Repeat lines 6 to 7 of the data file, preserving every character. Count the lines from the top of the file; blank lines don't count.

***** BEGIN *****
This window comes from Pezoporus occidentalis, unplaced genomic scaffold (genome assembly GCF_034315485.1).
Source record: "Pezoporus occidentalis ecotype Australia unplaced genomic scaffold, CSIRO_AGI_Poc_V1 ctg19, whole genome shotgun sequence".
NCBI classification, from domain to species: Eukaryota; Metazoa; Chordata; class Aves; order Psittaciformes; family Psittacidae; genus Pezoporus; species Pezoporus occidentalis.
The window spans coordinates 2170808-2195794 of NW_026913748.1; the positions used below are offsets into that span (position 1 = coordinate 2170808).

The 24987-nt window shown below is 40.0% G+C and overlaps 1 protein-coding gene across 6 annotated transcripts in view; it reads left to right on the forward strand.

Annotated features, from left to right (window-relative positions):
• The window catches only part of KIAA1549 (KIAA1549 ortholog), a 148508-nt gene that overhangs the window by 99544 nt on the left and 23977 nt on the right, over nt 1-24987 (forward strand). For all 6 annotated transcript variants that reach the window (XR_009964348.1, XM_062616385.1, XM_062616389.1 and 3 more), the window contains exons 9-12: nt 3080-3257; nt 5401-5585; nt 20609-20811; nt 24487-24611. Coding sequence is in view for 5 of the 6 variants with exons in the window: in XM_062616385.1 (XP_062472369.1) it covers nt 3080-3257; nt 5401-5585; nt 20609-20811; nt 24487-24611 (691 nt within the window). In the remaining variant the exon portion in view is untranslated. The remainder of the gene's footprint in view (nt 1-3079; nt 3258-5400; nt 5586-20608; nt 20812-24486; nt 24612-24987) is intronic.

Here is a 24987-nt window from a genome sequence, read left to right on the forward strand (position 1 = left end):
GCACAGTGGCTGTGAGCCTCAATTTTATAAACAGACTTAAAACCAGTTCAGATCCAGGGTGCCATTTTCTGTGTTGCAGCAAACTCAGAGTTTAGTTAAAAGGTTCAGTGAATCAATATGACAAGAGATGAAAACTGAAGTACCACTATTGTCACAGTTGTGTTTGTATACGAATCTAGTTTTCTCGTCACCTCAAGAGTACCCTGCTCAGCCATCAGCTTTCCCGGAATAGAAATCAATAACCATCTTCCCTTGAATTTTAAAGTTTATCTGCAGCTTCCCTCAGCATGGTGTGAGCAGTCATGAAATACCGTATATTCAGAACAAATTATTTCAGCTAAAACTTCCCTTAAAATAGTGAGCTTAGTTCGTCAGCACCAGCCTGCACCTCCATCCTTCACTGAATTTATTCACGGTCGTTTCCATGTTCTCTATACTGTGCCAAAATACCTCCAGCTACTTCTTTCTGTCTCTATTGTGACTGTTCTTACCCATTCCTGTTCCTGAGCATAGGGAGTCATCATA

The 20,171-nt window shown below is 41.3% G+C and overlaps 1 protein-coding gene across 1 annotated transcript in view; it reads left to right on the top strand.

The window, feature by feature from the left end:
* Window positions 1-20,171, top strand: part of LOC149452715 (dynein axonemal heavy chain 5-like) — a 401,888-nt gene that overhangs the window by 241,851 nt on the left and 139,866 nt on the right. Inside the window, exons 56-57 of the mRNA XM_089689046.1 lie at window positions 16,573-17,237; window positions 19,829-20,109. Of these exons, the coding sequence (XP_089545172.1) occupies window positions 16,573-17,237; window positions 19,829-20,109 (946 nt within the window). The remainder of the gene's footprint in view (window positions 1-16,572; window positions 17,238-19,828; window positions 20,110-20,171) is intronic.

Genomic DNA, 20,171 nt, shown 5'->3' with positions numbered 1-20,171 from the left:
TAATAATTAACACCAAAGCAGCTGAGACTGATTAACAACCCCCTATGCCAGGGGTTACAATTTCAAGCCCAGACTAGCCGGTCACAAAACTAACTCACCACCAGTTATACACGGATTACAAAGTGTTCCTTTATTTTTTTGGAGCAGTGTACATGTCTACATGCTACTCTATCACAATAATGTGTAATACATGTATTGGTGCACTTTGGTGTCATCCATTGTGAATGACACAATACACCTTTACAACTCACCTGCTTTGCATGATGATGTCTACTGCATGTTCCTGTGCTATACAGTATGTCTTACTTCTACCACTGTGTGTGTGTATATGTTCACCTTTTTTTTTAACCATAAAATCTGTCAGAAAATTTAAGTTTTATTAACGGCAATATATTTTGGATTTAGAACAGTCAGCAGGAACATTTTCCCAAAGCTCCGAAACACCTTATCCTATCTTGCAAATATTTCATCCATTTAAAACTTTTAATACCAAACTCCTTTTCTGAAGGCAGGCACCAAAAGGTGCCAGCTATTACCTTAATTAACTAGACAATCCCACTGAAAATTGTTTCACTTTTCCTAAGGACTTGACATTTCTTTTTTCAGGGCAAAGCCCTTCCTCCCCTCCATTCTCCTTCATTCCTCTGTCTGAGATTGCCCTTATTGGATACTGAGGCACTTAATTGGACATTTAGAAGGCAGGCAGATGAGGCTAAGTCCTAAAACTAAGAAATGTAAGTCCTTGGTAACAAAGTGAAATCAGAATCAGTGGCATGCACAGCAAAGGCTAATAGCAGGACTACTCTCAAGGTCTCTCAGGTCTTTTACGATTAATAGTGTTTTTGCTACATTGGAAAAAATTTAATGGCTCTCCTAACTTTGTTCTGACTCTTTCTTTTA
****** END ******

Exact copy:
Annotated features, from left to right (window-relative positions):
• The window catches only part of KIAA1549 (KIAA1549 ortholog), a 148508-nt gene that overhangs the window by 99544 nt on the left and 23977 nt on the right, over nt 1-24987 (forward strand). For all 6 annotated transcript variants that reach the window (XR_009964348.1, XM_062616385.1, XM_062616389.1 and 3 more), the window contains exons 9-12: nt 3080-3257; nt 5401-5585; nt 20609-20811; nt 24487-24611. Coding sequence is in view for 5 of the 6 variants with exons in the window: in XM_062616385.1 (XP_062472369.1) it covers nt 3080-3257; nt 5401-5585; nt 20609-20811; nt 24487-24611 (691 nt within the window). In the remaining variant the exon portion in view is untranslated. The remainder of the gene's footprint in view (nt 1-3079; nt 3258-5400; nt 5586-20608; nt 20812-24486; nt 24612-24987) is intronic.